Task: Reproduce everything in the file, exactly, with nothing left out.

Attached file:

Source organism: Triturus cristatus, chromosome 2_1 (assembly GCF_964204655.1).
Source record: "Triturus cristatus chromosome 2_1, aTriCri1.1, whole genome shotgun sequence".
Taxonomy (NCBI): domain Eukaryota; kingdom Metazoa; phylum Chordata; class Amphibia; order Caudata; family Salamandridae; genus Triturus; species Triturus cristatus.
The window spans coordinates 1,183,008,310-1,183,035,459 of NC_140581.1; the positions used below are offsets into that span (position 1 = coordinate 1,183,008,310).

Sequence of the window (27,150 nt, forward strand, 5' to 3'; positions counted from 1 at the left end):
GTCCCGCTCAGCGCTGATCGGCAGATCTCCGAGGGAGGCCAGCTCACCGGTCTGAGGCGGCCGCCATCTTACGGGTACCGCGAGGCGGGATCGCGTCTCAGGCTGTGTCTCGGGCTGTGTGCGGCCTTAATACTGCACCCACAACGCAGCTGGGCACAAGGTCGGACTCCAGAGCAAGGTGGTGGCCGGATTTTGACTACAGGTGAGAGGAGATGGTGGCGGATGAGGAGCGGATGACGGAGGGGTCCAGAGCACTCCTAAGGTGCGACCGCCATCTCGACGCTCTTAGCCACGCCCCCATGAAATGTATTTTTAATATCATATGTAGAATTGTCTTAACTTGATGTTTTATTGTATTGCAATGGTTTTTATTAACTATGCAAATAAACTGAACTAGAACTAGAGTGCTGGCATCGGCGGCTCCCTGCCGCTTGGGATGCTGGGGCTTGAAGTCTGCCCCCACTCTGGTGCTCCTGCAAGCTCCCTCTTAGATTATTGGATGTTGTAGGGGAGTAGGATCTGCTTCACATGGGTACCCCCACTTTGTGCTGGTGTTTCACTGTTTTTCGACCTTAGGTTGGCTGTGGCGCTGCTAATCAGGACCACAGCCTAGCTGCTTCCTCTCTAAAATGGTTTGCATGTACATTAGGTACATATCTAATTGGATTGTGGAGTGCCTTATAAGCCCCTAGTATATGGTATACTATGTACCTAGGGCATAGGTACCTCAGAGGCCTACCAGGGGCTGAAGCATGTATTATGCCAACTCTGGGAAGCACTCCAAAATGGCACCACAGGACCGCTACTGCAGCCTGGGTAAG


Source organism: Triturus cristatus, chromosome 2_1 (assembly GCF_964204655.1).
Source record: "Triturus cristatus chromosome 2_1, aTriCri1.1, whole genome shotgun sequence".
Taxonomy (NCBI): domain Eukaryota; kingdom Metazoa; phylum Chordata; class Amphibia; order Caudata; family Salamandridae; genus Triturus; species Triturus cristatus.
The window spans coordinates 1,183,008,310-1,183,035,459 of NC_140581.1; the positions used below are offsets into that span (position 1 = coordinate 1,183,008,310).

Sequence of the window (27,150 nt, forward strand, 5' to 3'; positions counted from 1 at the left end):
GTCCCGCTCAGCGCTGATCGGCAGATCTCCGAGGGAGGCCAGCTCACCGGTCTGAGGCGGCCGCCATCTTACGGGTACCGCGAGGCGGGATCGCGTCTCAGGCTGTGTCTCGGGCTGTGTGCGGCCTTAATACTGCACCCACAACGCAGCTGGGCACAAGGTCGGACTCCAGAGCAAGGTGGTGGCCGGATTTTGACTACAGGTGAGAGGAGATGGTGGCGGATGAGGAGCGGATGACGGAGGGGTCCAGAGCACTCCTAAGGTGCGACCGCCATCTCGACGCTCTTAGCCACGCCCCCATGAAATGTATTTTTAATATCATATGTAGAATTGTCTTAACTTGATGTTTTATTGTATTGCAATGGTTTTTATTAACTATGCAAATAAACTGAACTAGAACTAGAGTGCTGGCATCGGCGGCTCCCTGCCGCTTGGGATGCTGGGGCTTGAAGTCTGCCCCCACTCTGGTGCTCCTGCAAGCTCCCTCTTAGATTATTGGATGTTGTAGGGGAGTAGGATCTGCTTCACATGGGTACCCCCACTTTGTGCTGGTGTTTCACTGTTTTTCGACCTTAGGTTGGCTGTGGCGCTGCTAATCAGGACCACAGCCTAGCTGCTTCCTCTCTAAAATGGTTTGCATGTACATTAGGTACATATCTAATTGGATTGTGGAGTGCCTTATAAGCCCCTAGTATATGGTATACTATGTACCTAGGGCATAGGTACCTCAGAGGCCTACCAGGGGCTGAAGCATGTATTATGCCAACTCTGGGAAGCACTCCAAAATGGCACCACAGGACCGCTACTGCAGCCTGGGTAAG